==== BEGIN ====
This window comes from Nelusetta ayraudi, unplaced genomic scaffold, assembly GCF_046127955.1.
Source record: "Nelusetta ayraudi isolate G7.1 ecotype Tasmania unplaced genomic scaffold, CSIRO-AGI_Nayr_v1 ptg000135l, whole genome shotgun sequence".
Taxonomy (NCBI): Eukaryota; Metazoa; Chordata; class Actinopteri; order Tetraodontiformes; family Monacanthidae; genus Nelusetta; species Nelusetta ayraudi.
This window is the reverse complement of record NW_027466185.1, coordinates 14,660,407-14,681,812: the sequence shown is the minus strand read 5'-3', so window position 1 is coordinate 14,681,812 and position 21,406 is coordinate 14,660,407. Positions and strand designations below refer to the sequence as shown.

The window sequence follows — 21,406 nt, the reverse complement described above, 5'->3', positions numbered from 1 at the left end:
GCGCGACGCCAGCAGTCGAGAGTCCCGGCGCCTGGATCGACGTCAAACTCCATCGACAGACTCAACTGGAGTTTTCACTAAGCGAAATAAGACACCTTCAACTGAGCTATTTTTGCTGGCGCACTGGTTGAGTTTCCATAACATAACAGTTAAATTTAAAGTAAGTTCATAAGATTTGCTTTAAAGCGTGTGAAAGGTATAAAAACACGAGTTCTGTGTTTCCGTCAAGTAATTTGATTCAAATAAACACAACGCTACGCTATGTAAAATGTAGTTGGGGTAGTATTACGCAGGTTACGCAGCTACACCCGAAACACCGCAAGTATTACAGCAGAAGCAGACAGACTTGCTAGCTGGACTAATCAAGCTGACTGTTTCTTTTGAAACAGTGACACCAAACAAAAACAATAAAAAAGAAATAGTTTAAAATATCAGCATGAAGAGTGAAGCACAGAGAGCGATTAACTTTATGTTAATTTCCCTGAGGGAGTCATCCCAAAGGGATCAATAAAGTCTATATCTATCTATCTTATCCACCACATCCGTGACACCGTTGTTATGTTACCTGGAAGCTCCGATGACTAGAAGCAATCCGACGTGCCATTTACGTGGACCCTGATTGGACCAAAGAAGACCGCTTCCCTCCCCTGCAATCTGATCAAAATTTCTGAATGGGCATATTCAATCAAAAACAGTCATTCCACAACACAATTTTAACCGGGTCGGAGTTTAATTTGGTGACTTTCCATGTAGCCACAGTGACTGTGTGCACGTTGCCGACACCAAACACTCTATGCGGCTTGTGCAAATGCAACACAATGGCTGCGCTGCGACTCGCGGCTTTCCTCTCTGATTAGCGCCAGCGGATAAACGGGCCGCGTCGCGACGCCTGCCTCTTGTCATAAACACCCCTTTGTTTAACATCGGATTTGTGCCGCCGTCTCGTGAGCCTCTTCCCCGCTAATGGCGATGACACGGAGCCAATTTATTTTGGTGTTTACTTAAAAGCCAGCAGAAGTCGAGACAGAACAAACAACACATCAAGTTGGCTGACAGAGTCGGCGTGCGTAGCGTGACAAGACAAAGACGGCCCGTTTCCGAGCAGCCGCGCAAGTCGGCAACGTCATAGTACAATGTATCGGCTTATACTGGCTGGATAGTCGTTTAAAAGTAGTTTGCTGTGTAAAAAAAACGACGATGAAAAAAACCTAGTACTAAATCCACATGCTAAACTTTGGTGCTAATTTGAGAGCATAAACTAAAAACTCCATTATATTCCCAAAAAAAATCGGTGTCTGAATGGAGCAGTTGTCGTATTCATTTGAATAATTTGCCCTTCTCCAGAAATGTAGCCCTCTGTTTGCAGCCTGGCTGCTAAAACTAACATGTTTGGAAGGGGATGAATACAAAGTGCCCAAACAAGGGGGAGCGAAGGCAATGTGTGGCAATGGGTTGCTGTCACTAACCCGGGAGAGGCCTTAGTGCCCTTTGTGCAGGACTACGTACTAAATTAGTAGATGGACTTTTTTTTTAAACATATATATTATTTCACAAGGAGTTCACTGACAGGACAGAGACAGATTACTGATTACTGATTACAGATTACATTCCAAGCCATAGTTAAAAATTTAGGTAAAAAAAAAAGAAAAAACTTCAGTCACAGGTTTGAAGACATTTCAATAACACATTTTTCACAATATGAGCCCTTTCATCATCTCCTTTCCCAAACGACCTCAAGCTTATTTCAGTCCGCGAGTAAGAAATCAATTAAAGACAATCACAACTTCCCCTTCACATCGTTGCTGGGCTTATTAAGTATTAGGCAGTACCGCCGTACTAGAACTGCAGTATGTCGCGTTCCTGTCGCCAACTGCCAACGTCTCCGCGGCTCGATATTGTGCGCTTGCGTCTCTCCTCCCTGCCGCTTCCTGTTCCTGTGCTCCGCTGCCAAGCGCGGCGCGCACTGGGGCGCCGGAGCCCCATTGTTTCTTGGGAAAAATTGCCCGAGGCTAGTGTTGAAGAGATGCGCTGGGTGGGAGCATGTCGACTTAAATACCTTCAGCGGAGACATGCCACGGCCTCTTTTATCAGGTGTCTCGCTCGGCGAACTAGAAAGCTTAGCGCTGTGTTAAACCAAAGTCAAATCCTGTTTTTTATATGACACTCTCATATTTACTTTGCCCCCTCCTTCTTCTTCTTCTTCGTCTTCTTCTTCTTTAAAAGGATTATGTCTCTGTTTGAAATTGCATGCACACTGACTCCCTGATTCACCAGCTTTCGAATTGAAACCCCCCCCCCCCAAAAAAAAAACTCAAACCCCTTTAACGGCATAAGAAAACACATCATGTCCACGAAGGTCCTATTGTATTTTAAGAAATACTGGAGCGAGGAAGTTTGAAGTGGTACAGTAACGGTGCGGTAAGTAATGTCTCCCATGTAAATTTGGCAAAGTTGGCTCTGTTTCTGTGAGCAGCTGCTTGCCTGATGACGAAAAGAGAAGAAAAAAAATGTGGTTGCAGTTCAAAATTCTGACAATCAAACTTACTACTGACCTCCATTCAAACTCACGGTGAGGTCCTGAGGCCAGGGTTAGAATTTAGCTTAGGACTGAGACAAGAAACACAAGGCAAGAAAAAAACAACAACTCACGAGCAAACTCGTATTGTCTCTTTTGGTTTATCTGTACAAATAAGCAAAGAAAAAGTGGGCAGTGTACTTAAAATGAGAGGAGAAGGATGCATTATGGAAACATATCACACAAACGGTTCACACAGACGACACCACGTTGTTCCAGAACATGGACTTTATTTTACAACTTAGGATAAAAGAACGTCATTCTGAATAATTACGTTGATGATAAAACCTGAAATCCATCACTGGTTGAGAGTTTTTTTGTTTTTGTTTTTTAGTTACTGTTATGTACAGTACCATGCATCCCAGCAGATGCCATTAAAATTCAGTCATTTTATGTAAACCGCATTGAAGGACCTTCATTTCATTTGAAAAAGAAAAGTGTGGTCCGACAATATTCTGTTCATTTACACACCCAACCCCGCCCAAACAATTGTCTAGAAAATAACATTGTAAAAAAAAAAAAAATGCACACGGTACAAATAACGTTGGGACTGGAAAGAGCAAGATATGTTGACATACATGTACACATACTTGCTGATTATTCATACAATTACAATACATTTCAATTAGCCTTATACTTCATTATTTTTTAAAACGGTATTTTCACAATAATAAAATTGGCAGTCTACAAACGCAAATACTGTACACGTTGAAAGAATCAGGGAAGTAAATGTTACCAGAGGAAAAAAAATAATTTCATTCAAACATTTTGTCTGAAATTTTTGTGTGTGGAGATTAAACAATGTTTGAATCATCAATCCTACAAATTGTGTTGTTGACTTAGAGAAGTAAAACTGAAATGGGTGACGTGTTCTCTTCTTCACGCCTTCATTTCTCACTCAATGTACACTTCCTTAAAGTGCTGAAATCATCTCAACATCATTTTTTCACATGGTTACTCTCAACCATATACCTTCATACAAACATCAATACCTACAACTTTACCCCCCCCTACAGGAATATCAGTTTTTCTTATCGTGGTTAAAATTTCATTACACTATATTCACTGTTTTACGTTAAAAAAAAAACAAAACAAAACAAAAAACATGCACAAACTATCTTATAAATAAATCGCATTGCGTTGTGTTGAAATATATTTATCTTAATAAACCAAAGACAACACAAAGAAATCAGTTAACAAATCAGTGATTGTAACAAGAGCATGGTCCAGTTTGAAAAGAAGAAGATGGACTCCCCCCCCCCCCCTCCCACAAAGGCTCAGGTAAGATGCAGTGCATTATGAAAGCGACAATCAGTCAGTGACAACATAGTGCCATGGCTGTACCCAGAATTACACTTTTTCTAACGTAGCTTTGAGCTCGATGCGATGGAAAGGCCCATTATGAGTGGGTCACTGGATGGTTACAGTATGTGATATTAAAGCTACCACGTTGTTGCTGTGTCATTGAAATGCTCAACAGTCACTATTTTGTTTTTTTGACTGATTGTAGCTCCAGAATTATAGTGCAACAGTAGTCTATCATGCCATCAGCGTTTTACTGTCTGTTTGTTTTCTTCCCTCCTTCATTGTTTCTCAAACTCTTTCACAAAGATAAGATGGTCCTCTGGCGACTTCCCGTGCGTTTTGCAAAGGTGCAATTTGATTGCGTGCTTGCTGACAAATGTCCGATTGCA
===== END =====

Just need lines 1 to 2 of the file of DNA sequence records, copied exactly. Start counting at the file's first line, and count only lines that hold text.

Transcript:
This window comes from Nelusetta ayraudi, unplaced genomic scaffold, assembly GCF_046127955.1.
Source record: "Nelusetta ayraudi isolate G7.1 ecotype Tasmania unplaced genomic scaffold, CSIRO-AGI_Nayr_v1 ptg000135l, whole genome shotgun sequence".